The lack of sleep that you experience when you have a newborn baby is something which you cannot prepare for. No matter how much people try and prepare you for the lack of sleep, until you experience having a newborn then you will not understand. I actually read somewhere online that the average parent looses 6 months worth of sleep in the first 24 months of their baby’s life, which I just think is crazy. Like actually 6 months?!

We have been really lucky with Molly because she has pretty much slept through the night since she was about 9 weeks old. I was amazed at this because her older brother did not once sleep through the night until he was well over a year old, so I was fully expecting to have a similar issue with her. In all honesty, I was really glad that she slept through from so early because as I returned to work when she was just 10 weeks old, the lack of sleep was something which I was dreading.

When you’ve just had a newborn the sleepless nights can feel like they are never going to end, especially if you have a baby who is terrible for waking up in the night, or gets to become a night owl because they can’t distinguish between day and night, or they have reflux like Georgie did and wake up a million times a night gagging on their own stomach acid! But, fear not because the sleepless nights do come to an end.. eventually.. and in the meantime, I’ve compiled a list of a few things which you can do to make life more bearable.

  1. Talk to other parents
    At the time, it can feel like you’re probably the only person in the world who has a baby who isn’t sleeping; but I can honestly tell you that this is not true. Not by any stretch of the imagination. Sleepless nights can feel so lonely, and being able to connect with other parents can make the whole newborn journey much easier. I have spoken to many-a-parent who is up in the middle of the night, and sometimes it’s nice just to be able to share stories, exchange idea’s or generally chit-chat to take your mind of the lack of sleep.

  2. Talk to your midwife or health visitor
    The first few weeks after your baby is born, there is a lot of focus on sleep and sleep deprivation. Sleep deprivation is a funny thing, because aside from being incredibly tired it can also make you more emotional, unable to concentrate or make decisions and even make you hungry! Your midwife or health visitor will probably ask you a lot of questions about how you’re sleeping, and how your baby is sleeping, so speak to them if you’re struggling. They can often give you really useful tips and tricks to help when you’re struggling, and will just reassure you that you’re not alone.

  3. Eat healthy and drink plenty
    When you have a newborn it’s so easy to forget to take care of yourself. You can get so caught up in the crazy world of having a newborn, eating and drinking goes to the bottom of the list and this can have a real impact on you. It’s so easy to reach into the cupboard and grab a snack, but it’s important to eat healthily to keep your energy levels up. A chocolate bar will provide you with a quick burst of energy, but a proper meal will boost your energy over a period of time. Also, drinking is important for keeping energy levels up as well (and staying hydrated!) so the suggested fluid intake is 6-8 glasses of water per day.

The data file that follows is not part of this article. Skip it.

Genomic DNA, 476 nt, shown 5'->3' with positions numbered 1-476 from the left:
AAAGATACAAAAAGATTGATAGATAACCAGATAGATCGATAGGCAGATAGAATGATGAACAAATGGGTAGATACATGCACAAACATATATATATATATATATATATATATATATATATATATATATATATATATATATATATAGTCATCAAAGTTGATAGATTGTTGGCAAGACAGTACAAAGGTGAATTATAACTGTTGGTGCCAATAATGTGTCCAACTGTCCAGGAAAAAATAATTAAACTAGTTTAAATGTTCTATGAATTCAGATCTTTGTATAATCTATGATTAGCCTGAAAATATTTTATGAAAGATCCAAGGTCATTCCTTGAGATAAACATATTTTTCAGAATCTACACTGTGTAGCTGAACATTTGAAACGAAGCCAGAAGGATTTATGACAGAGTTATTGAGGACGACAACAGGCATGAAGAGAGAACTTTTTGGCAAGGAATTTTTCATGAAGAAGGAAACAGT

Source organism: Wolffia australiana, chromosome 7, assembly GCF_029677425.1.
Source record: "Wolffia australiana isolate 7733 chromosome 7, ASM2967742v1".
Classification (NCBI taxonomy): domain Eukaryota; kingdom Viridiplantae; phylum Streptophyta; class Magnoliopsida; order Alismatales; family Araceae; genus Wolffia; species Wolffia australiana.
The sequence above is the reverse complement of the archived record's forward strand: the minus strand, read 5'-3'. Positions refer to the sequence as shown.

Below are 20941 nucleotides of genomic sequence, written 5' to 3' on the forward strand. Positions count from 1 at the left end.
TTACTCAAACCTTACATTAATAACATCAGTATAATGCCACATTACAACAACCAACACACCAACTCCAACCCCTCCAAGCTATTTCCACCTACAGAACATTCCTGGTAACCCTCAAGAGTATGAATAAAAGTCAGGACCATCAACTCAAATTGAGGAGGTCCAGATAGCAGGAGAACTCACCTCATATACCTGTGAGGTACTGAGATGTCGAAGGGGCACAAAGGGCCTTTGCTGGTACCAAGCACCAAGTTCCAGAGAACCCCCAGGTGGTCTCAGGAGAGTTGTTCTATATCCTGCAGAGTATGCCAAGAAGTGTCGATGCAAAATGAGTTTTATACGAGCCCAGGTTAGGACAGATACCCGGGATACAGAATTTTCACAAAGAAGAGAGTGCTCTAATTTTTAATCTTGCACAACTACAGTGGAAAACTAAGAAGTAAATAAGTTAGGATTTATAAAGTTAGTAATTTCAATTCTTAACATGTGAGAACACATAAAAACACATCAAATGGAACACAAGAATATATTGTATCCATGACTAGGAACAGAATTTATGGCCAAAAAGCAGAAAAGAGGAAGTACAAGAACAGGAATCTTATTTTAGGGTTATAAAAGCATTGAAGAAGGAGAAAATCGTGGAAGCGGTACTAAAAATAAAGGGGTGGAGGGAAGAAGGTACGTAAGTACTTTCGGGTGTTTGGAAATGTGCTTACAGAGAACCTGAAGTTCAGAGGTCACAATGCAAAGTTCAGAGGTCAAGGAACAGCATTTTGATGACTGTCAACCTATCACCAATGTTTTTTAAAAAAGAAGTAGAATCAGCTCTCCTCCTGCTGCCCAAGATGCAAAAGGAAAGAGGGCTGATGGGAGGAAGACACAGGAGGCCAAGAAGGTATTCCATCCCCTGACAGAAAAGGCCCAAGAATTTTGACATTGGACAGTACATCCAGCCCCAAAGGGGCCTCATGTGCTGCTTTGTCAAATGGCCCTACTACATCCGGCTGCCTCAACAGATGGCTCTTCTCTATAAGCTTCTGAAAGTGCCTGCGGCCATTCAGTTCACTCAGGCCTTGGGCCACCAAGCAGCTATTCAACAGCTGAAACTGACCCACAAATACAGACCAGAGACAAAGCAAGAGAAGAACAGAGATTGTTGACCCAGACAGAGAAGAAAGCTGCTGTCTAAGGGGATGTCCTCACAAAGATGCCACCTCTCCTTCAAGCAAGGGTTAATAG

4. Sleep when your baby is sleeping
    This is the best advice which anyone has ever given me! Use the time when your baby is sleeping to enjoy some rest as well, even if you just put your feet up and have something to eat or watch something on TV (Netflix became my best friend!) Take the support from family or friends, and remember that the cleaning can always wait! I remember wanting to do everything when I became a mum, because I didn’t want people to think I was struggling with feeling tired and that I couldn’t keep on top of my housework as well, but honestly.. this one time my Mum persuaded me to go to bed and it was the best thing. I woke up feeling so much better and ready to tackle the day ahead!

  5. Slow down and relax..
    You’re going to feel tired, and the world of having a newborn baby is crazy, chaotic madness. Your baby is probably taking most of your attention, and rightly so but just remember you’re not supermum! No one expects you to be able to do everything so just take it easy; ask your family to help with the housework, order your food shop online or ask your neighbour to walk the dog.. whatever you need to do but just don’t expect to be able to do everything.

  6. Remember, it’s okay to ask for help if you’re struggling!
    I wish someone had sat me down and said this to me when I had a newborn. I was honestly so scared of asking for help for fear of being judged, or people thinking I couldn’t cope. Having a newborn is hard work, and when you think about the amount of sleep that you lose as a new parent it’s not a surprise that people struggle. In fact 1 in 5 parents struggle with mental health up to the first year after having a baby, so don’t ignore the signs and seek support if you’re struggling!

Have you got any tips for dealing with the sleepless nights? What got you through those early days of having a newborn and dealing with sleep deprivation? Feel free to share your ideas/experiences below in the comments, or send us an email from our contact page – we love hearing from you!

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